I was instantly attracted to The Hazel Wood by its dark foreboding cover and intriguing blurb so was pleased when I was given an advanced copy to review by NetGalley and the publishers Penguin Random House UK.
Title The Hazel Wood
Author Melissa Albert
Publisher Penguin Random House UK Children’s Penguin
Seventeen-year-old Alice and her mother have spent most of Alice’s life on the road, always a step ahead of the strange bad luck biting at their heels. But when Alice’s grandmother, the reclusive author of a book of pitch-dark fairy tales, dies alone on her estate – the Hazel Wood – Alice learns how bad her luck can really get. Her mother is stolen away – by a figure who claims to come from the cruel supernatural world where her grandmother’s stories are set. Alice’s only lead is the message her mother left behind: STAY AWAY FROM THE HAZEL WOOD. To retrieve her mother, Alice must venture first to the Hazel Wood, then into the world where her grandmother’s tales began . . .
Fairy Tales have always intrigued me. Not your saccharine sweet Disney versions but the dark, complex tales passed down the generations by the spoken word before they were captured in print by Perrault and The Grimm Brothers when they provided entertainment lessons for the community.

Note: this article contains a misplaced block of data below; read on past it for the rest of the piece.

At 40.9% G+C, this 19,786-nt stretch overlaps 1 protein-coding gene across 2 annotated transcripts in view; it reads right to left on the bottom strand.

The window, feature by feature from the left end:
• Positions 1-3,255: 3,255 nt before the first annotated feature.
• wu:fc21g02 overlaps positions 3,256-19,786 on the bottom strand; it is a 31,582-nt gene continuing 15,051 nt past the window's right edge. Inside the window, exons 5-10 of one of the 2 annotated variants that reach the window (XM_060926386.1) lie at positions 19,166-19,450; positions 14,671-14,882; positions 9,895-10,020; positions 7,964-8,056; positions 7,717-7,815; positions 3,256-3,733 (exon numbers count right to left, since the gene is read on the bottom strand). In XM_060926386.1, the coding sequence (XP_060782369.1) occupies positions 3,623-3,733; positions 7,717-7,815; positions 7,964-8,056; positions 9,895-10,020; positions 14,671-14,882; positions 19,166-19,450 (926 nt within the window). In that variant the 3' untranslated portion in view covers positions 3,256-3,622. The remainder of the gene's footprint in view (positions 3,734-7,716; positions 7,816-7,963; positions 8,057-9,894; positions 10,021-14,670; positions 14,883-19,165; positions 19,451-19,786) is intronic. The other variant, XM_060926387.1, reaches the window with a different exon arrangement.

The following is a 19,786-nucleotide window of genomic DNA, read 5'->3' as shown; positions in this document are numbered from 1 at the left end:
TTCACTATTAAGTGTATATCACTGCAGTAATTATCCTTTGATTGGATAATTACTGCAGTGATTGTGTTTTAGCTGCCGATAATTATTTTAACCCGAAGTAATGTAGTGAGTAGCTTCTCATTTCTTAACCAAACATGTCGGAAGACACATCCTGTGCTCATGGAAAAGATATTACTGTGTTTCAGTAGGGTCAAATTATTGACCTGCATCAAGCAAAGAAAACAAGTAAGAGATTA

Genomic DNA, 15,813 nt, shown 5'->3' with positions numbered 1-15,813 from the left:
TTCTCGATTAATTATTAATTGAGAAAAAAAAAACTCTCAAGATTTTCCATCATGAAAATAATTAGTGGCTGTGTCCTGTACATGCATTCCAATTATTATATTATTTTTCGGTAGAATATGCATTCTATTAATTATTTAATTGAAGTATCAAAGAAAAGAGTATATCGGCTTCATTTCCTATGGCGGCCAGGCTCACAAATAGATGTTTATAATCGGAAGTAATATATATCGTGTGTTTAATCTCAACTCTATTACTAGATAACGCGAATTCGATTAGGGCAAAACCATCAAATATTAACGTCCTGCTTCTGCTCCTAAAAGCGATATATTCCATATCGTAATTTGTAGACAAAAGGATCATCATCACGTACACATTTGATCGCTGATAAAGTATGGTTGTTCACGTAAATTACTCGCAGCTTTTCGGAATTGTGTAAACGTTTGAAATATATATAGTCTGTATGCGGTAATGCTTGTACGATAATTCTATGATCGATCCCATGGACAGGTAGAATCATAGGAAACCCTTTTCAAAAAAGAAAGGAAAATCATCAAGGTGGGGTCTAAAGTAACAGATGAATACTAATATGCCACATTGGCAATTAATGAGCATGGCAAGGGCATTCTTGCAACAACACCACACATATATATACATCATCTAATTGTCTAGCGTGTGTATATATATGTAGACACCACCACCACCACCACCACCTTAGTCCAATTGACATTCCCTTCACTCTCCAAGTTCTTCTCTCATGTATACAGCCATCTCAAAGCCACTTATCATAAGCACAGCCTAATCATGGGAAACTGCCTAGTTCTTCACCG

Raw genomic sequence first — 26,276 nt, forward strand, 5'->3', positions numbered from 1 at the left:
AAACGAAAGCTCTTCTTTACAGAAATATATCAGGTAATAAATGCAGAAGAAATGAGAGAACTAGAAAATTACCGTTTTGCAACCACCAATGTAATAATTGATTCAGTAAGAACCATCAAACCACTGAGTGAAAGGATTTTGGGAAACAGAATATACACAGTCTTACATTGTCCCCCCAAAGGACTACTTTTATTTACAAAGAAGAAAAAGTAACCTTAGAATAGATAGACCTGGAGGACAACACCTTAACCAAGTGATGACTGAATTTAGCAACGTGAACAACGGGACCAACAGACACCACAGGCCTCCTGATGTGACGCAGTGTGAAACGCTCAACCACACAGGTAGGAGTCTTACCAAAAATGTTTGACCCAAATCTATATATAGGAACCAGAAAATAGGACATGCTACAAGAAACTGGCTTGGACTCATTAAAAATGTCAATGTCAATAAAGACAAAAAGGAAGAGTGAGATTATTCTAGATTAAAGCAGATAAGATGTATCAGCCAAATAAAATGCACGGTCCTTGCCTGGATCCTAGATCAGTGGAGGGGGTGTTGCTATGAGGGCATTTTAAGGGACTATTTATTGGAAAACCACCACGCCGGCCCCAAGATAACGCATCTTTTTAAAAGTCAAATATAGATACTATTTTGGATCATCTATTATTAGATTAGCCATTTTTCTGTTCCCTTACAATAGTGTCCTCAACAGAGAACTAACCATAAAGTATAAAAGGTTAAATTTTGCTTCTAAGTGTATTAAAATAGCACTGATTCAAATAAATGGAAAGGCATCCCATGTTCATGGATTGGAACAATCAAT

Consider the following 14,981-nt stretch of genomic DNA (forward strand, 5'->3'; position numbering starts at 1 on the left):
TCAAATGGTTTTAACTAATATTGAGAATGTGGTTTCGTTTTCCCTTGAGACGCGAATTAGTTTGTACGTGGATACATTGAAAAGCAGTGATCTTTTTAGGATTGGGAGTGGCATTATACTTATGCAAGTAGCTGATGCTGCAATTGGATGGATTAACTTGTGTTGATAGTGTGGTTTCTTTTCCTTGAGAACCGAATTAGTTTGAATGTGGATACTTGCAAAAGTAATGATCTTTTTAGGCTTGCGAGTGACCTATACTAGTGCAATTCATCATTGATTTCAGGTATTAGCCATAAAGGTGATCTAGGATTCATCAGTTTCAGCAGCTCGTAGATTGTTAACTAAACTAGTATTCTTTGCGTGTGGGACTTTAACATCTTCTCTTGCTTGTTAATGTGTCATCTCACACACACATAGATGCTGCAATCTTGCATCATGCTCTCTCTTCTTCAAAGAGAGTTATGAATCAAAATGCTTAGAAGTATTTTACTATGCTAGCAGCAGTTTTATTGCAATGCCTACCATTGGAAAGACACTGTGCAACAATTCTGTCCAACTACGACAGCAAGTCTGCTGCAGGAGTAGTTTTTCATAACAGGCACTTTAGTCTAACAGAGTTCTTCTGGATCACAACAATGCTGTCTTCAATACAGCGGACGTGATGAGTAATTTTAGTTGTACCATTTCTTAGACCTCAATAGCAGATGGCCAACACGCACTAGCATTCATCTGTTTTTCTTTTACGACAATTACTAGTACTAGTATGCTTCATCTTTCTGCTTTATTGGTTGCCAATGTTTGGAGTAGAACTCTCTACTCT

The Hazel Wood has the elements of these original stories which create a unique dark YA novel. It has all parts of a book I tend to fall hopelessly in love with – mystery, secrets, dusty bookshops and a book central to the plot with a twist of magic. It may not have grabbed me as much as I hoped (my expectations were maybe too high) but I enjoyed this well written, quirky novel. It was easy to fall into the adventure with Alice as she followed clues with the aid of Finch, a huge fan of her Grandmothers works to search for her mother. Alice’s nomadic childhood has been blighted by a string of bad luck which has made her have an extremely close relationship with her mum, Ella and it is this bond that holds the plot together. Alice is not the most pleasant character with a tendency for uncontrollable anger leading me to question her actions at times but they are in keeping with her personality. There are many unique characters dotted throughout the story, linked together by the fairy tales written by her grandmother. It is surreal read especially part two which I found reminiscent of Alice in Wonderland.
Would I recommend?
I enjoyed it so would recommend it to those who love Caraval by Stephanie Garber or darker YA tales.